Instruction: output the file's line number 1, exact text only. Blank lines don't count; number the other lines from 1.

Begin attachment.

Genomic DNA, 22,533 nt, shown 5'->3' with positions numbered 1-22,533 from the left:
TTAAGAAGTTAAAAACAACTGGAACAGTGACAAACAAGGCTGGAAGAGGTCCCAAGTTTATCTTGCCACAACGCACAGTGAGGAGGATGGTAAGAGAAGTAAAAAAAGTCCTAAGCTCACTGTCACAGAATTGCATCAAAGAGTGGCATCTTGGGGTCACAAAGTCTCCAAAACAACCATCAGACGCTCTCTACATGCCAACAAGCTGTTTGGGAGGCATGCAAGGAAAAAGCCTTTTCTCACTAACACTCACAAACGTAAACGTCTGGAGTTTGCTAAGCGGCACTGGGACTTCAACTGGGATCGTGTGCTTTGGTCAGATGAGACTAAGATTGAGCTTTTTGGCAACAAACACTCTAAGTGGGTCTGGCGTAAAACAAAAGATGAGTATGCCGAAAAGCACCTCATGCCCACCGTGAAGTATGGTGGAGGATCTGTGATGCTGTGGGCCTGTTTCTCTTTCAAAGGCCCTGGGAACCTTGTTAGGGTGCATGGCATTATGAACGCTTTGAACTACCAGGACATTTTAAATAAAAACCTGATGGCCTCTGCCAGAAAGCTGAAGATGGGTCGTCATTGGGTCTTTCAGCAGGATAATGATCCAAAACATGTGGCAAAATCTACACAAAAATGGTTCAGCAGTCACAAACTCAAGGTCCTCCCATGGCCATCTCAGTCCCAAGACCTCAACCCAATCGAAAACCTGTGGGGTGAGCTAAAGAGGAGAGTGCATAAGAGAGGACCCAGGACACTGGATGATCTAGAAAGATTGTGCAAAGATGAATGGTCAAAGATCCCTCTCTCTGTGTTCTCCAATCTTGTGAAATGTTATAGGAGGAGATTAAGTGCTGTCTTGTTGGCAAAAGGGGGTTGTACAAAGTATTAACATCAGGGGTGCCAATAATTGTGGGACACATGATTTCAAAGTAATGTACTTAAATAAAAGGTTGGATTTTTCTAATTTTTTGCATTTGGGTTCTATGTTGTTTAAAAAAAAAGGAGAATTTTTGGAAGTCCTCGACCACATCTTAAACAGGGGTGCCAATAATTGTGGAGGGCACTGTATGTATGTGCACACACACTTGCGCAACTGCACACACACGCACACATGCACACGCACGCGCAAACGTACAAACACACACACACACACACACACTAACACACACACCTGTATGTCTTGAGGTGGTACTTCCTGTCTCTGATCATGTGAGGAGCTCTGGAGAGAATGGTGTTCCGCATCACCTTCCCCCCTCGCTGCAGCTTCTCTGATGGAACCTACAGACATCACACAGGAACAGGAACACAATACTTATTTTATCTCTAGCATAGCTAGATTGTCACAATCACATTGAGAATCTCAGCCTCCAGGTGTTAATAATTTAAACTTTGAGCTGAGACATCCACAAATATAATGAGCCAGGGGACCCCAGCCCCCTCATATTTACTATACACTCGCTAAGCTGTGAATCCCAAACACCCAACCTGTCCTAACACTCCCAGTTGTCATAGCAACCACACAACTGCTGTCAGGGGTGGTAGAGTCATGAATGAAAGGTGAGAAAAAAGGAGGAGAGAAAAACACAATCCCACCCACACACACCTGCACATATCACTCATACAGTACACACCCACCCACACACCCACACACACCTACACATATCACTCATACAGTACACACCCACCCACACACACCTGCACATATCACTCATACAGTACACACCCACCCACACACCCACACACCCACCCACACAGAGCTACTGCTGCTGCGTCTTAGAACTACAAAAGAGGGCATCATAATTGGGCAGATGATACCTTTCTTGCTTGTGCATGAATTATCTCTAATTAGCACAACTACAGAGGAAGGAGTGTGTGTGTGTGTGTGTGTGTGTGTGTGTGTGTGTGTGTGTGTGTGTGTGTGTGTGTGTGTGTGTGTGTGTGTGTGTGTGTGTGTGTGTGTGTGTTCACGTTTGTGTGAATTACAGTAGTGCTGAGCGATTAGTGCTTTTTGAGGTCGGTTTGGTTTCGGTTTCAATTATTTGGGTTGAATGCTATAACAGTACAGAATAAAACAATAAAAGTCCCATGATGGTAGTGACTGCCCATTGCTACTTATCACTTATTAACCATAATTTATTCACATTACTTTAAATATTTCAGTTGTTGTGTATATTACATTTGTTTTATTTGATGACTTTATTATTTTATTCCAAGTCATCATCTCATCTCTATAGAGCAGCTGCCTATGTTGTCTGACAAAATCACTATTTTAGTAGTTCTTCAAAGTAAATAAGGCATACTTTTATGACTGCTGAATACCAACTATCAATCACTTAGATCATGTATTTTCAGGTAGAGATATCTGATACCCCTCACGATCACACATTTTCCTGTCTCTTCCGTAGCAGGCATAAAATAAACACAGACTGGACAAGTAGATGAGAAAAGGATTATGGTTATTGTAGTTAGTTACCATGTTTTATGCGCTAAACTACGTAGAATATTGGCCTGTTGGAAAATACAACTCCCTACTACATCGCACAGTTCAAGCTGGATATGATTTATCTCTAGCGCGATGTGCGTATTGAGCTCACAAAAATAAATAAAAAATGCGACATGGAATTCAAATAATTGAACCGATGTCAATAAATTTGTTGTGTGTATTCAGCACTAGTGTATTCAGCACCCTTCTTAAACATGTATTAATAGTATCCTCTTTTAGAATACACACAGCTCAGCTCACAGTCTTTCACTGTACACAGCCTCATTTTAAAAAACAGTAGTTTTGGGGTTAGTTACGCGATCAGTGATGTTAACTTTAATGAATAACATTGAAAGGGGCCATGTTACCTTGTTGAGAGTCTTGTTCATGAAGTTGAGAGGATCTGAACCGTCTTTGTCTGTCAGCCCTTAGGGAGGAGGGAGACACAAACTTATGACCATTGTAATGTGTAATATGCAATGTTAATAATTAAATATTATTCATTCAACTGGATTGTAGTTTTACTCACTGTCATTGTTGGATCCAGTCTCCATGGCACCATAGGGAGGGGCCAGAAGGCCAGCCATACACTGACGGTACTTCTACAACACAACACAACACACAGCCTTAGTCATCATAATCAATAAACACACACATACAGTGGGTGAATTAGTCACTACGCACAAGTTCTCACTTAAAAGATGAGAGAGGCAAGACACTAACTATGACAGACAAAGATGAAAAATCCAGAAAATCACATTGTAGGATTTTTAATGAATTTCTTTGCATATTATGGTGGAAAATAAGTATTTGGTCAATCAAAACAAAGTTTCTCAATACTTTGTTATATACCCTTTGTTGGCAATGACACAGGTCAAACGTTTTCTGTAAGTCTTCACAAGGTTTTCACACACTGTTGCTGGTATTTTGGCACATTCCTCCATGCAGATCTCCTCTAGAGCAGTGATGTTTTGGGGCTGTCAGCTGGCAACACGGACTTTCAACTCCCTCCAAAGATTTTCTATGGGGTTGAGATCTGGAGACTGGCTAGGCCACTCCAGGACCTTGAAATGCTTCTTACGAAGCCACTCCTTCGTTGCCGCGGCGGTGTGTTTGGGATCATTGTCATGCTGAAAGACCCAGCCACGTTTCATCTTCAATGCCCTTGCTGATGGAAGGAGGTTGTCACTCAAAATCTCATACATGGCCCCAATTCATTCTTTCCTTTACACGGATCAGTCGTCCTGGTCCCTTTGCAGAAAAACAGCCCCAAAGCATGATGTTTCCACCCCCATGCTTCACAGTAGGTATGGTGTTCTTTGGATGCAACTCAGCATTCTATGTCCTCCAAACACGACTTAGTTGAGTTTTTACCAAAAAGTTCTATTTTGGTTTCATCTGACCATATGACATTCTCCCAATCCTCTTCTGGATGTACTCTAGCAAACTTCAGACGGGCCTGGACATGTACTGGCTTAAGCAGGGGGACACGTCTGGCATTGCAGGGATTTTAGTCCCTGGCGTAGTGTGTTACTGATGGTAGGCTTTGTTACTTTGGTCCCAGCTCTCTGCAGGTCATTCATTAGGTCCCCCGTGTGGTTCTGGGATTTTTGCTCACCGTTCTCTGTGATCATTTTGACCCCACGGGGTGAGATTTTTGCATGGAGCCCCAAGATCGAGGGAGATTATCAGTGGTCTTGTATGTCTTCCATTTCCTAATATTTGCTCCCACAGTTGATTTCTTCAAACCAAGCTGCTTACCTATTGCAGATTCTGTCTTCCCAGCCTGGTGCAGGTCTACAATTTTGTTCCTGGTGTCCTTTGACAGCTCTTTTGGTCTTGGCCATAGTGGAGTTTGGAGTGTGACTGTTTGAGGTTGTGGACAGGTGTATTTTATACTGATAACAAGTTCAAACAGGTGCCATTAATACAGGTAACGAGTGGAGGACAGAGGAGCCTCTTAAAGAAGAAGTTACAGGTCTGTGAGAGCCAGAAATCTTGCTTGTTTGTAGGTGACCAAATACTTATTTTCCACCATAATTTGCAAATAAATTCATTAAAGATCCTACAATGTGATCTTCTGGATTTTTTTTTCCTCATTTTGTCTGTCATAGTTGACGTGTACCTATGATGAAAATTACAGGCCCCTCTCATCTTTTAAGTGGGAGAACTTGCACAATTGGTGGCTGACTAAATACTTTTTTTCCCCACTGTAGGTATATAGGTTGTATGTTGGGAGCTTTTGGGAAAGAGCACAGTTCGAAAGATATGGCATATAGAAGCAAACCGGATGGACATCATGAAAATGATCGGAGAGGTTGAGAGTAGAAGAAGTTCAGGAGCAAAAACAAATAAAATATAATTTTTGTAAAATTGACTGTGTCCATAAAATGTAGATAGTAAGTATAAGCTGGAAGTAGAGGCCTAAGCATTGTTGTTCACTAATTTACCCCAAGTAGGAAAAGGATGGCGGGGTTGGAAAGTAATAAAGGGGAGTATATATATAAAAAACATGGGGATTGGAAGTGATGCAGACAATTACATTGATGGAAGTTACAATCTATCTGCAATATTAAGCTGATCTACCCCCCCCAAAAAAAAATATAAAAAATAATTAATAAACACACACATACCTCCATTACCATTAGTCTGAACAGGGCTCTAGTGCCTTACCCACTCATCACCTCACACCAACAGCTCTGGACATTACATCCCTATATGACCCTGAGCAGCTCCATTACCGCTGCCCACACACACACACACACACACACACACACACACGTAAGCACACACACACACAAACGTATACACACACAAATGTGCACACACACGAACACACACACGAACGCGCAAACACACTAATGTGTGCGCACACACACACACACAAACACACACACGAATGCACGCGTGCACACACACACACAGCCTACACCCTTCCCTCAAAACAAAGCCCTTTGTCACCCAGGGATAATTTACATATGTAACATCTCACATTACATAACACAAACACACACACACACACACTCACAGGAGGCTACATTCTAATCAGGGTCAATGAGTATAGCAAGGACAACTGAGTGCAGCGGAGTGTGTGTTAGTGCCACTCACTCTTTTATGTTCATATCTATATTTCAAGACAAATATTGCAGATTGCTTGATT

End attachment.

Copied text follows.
Genomic DNA, 22,533 nt, shown 5'->3' with positions numbered 1-22,533 from the left: